In a much different, but congruent example, two weeks after he was inaugurated President of the United States in 1861, Abraham Lincoln met with the 30-year-old engineer Grenville Dodge, to discuss what would become, less than a decade later, the Transcontinental Railroad. It was the “Apollo Project” of that time, transforming all world transportation, providing the means for the interior development of continents, and trail-blazed all subsequent such development projects, including today’s Belt and Road Initiative of China and the Shanghai Cooperation Organization. Impending fratricidal war, which would erupt only four weeks after his meeting with Dodge, did not dissuade Lincoln from what he knew was fundamental—advancing the physical-economic unity of the United States, as the basis for re-establishing its political unity as a republic. Lincoln’s pre-thinking about the Transcontinental Railroad—the first question he asked Dodge two years earlier on their first meeting in Council Bluffs, Iowa, in August 1859, was, “Dodge, what’s the best route for a Pacific railway to the West?” was part of Lincoln’s war-winning strategy. The physical railroad itself would be completed only after that war, and after Lincoln’s death. In that sense, Lincoln understood the relationship between a military-strategic policy, and a development policy, and sought to create a new strategic and development “architecture”—as we will have to do now, but of a qualitatively higher international nature, as proposed in Helga Zepp-LaRouche’s Ten Principles.

From that standpoint, look with fresh eyes on the work of China, bordered by 14 nations, and its President, Xi Jinping, in the field of diplomacy, including China’s largely-ignored plan for peace in Europe. Look with fresh eyes at the “adversary,” Russia, also bordered by 14 nations, and its President, including his June 14 proposal for negotiations. From that standpoint, look at what Orbán has moved to enact. Consider what would happen if intelligent life-forms in the trans-Atlantic sector, not necessarily in full agreement with the policies of Russia or China, but with a congruent idea of the necessity for peace through development, would think about, publicly support, and advance what Orbán has done.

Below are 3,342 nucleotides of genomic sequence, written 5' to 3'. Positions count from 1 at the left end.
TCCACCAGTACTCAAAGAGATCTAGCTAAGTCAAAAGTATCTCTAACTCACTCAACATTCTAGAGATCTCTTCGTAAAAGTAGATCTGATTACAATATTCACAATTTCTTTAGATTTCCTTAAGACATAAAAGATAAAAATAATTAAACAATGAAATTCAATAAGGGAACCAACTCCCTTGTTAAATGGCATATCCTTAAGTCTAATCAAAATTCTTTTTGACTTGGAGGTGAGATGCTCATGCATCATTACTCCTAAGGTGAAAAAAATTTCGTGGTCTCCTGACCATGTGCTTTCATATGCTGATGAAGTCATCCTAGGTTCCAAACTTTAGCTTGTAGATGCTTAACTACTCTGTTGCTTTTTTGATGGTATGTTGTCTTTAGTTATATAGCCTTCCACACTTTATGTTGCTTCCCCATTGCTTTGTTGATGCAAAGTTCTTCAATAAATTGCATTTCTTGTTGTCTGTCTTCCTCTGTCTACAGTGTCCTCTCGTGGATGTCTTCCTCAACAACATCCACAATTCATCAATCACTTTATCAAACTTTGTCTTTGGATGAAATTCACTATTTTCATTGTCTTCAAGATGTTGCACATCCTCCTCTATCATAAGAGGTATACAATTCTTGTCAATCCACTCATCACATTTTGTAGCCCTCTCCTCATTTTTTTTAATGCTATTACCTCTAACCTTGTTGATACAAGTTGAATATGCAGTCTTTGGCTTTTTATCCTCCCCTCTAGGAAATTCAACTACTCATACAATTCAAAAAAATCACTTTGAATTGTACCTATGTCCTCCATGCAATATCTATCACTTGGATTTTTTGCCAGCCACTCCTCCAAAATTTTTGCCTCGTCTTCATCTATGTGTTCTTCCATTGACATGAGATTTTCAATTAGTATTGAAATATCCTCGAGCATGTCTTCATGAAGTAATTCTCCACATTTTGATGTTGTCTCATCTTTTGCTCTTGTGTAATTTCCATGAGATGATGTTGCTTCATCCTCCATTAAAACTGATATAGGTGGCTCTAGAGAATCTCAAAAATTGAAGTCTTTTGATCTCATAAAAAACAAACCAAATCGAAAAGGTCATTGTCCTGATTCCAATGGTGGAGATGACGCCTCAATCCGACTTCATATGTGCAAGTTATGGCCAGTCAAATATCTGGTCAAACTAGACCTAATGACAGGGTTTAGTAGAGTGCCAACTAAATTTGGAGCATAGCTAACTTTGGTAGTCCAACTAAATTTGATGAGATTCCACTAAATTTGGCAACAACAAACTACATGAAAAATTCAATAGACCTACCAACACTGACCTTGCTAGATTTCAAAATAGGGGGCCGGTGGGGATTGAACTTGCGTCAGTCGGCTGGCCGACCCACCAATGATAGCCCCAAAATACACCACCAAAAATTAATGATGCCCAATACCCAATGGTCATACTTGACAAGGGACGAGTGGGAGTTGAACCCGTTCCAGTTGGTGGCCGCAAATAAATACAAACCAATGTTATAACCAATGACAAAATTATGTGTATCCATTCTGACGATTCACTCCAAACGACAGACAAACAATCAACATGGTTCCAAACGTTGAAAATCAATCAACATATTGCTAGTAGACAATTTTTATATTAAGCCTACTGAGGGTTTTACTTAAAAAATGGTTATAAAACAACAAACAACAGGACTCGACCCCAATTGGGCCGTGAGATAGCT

Independent candidates with independent minds, such as New York Senate and Congressional candidates Diane Sare and Jose Vega, must act, in the name of the “Presidential principle,” as the economist and statesman Lyndon LaRouche did through his eight Presidential campaigns, and his multiple physical-economic designs and proposals. All such candidates and voices can both support and accelerate the pace of diplomacy that Viktor Orbán has initiated.

Carrying out public policy-interventions, as has been recently done by both Vega and Sare, is one way that bold “normal citizens” of the trans-Atlantic sector can choose to also access the “Presidential principle,” independent of any particular electoral date in their respective countries. And subscribing to our Executive Intelligence Review, and its Daily Alert, particularly in light of the mind-killing “menticide media’s” daily treason against the human race that they call “news,” is essential to develop and maintain the moral fitness to survive in these tumultuous times, to “not be caught below the level of events.” This series of actions, and theirs, are the “res publica” form of diplomacy in the name of peace that the world requires from us to survive this most dangerous time in all of history.